Weekend Herald

A shot in the dark?

Both ma­jor par­ties are bank­ing on a Covid- 19 vac­cine for get­ting NZ back to nor­mal — but we need a plan B, says Kate MacNa­mara

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I don’t view the New Zealand mar­ket as be­ing in a ter­mi­nal state. The NZX has a clear place in the mar­ket.

James Lee

You get the im­pres­sion fasttalk­ing in­vest­ment bank­ing boss James Lee could talk you into any­thing. The 40- year- old has been chief ex­ec­u­tive of Jar­den for three years and is in his 20th year with the com­pany — one of New Zealand’s old­est and big­gest share­broking firms.

Jar­den has been around un­der var­i­ous names for more than 60 years, but Lee has over­seen one of its fastest growth pe­ri­ods with the ac­qui­si­tion of busi­nesses in New Zealand and now an ex­pan­sion into Aus­tralia.

Three years ago, Jar­den be­gan talk­ing about get­ting peo­ple on the ground in Aus­tralia, where 40 per cent of its clients al­ready do some busi­ness.

Eigh­teen months later, de­spite the pan­demic, it has hired about 50 peo­ple, set­ting up of­fices in five lo­ca­tions and nab­bing some of the big­gest names in in­vest­ment bank­ing in Aus­tralia to join its team.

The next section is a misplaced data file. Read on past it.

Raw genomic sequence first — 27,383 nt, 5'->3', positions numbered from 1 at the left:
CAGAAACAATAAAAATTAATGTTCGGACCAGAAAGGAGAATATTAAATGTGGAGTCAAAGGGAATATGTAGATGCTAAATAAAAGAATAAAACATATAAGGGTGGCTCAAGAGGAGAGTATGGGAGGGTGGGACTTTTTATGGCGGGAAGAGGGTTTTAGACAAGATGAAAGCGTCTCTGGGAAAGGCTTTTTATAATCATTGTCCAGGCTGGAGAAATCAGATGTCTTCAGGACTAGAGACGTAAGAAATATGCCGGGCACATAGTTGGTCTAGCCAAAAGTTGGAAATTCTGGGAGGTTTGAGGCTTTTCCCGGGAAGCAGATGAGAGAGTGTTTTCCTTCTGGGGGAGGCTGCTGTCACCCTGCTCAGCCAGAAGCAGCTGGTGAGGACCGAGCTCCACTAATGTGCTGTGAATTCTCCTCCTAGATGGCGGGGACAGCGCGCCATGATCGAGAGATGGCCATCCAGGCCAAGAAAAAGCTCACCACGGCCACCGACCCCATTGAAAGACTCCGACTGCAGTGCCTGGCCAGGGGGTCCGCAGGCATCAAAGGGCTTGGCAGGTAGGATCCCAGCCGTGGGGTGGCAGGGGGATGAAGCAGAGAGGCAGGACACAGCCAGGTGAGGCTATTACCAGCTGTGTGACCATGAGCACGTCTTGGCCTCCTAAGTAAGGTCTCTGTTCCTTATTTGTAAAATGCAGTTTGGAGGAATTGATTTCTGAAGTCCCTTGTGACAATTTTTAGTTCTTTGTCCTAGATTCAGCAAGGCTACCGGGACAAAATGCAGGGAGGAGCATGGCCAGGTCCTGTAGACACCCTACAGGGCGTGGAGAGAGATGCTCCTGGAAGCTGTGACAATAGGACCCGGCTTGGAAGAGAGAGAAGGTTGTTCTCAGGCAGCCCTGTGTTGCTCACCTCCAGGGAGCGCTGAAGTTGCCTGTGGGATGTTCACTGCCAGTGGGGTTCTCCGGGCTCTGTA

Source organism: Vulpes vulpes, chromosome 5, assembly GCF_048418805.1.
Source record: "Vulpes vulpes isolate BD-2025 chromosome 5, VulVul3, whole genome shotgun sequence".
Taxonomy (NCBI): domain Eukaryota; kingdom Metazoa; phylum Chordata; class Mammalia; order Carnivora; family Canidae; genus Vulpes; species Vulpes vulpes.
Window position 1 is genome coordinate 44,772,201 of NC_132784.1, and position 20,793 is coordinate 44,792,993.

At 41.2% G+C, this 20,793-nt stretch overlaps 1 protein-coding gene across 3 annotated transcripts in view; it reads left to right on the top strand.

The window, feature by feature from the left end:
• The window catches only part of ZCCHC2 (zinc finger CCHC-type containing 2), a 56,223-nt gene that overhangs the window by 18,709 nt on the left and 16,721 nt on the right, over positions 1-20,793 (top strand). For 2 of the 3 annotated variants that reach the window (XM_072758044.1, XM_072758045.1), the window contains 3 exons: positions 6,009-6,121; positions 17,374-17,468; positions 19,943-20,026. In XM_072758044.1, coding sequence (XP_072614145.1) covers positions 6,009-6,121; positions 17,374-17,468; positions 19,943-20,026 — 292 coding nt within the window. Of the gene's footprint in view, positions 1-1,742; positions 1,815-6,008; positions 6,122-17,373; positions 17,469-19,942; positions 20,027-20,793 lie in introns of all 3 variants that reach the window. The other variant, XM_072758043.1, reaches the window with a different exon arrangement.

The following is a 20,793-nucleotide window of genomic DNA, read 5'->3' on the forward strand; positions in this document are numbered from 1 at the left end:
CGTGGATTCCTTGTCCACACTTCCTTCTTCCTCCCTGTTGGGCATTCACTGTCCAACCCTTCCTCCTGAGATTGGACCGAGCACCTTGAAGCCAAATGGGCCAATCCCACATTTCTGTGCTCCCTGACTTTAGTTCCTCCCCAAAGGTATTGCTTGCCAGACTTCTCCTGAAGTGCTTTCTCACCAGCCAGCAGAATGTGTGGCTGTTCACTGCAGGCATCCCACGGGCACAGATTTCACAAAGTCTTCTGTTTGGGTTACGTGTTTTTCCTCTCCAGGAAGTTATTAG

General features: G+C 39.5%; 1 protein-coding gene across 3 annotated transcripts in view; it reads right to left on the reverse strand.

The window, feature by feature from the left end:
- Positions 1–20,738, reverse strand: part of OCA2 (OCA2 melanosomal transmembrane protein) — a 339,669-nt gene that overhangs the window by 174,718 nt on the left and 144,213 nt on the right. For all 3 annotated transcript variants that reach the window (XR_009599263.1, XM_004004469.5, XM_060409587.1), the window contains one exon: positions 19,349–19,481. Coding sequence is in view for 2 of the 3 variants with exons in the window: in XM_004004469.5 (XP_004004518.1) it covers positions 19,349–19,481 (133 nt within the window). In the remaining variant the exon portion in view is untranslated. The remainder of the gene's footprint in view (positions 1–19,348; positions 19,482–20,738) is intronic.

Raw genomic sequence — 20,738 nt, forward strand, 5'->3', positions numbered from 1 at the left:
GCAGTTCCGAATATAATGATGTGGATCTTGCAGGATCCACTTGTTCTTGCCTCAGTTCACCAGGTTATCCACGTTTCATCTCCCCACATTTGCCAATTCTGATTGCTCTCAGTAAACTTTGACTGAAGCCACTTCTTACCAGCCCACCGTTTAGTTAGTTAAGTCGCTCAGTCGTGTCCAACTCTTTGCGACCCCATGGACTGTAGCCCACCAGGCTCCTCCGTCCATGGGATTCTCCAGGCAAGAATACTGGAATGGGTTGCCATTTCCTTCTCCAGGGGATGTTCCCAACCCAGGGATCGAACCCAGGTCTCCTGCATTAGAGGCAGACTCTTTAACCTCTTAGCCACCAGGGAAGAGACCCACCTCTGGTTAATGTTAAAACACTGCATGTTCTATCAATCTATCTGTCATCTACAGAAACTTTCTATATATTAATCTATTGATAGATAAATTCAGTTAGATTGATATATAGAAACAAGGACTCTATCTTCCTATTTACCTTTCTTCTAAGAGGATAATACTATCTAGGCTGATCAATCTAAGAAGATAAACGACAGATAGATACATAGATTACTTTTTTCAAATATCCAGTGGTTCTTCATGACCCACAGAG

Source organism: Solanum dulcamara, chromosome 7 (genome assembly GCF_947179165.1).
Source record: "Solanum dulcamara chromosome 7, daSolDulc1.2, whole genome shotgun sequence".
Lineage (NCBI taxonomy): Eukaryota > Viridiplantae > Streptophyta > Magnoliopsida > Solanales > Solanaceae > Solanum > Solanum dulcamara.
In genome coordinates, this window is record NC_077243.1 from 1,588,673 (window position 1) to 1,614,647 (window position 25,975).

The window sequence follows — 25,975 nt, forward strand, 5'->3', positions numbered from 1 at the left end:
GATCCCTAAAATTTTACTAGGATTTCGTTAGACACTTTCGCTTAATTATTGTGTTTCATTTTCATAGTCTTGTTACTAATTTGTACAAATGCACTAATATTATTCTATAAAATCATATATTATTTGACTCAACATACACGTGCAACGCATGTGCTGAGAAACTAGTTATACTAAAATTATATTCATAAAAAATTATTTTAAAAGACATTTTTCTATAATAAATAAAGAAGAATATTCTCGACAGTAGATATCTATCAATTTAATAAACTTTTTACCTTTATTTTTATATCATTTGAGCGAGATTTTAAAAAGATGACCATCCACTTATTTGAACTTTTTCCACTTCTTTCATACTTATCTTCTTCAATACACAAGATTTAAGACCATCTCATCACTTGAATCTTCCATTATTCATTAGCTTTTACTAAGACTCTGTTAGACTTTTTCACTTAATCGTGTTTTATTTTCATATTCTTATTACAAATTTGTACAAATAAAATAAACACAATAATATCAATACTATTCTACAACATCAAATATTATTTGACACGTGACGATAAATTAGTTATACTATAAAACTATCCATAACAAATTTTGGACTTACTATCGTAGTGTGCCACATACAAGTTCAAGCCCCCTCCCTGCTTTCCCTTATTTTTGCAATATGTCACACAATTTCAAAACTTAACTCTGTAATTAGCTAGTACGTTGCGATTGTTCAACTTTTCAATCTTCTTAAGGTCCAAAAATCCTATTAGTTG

“We de­cided to move into Aussie partly as a nat­u­ral ex­ten­sion of our ex­ist­ing busi­ness,” says Lee. “Jar­den has been in Aus­tralia for the thick end of 30 years. Forty per cent of our clients are al­ready over there. What we have seen is the need to have an on- the- ground re­sponse to get bet­ter ac­cess to prod­uct and com­pa­nies.” Hir­ing staff in an­other coun­try has been both harder and eas­ier dur­ing the Covid- 19 out­break.

Lee says while it hasn’t been pos­si­ble to travel to Aus­tralia to do the hir­ing in per­son, the fact that many po­ten­tial can­di­dates were work­ing from home al­lowed Jar­den to do in­ter­views with­out the boss look­ing over their shoul­der.

In­stead of tak­ing weeks to bring some­one on board, Lee says Zoom has made it pos­si­ble to do that within days.

While Covid did make it think twice about its ex­pan­sion, he says the rea­son for hav­ing peo­ple on ground has be­come even stronger with the pan­demic. While Jar­den is a big fish in the New Zealand in­vest­ment mar­ket — play­ing a dom­i­nant role in bring­ing new com­pa­nies to the share­mar­ket and help­ing clients raise money, and the wealthy to in­vest it — in Aus­tralia it will be a min­now and vir­tual un­known.

“Aus­tralia is a com­pet­i­tive mar­ket. What we are try­ing to do is all about the peo­ple,” says Lee. “Be­tween New Zealand and Aus­tralia we will have 50 se­nior bankers which will make us com­pa­ra­ble in size to com­peti­tors in Aus­tralia.” He says the Aus­tralian mar­ket is also cul­tur­ally dif­fer­ent to New Zealand.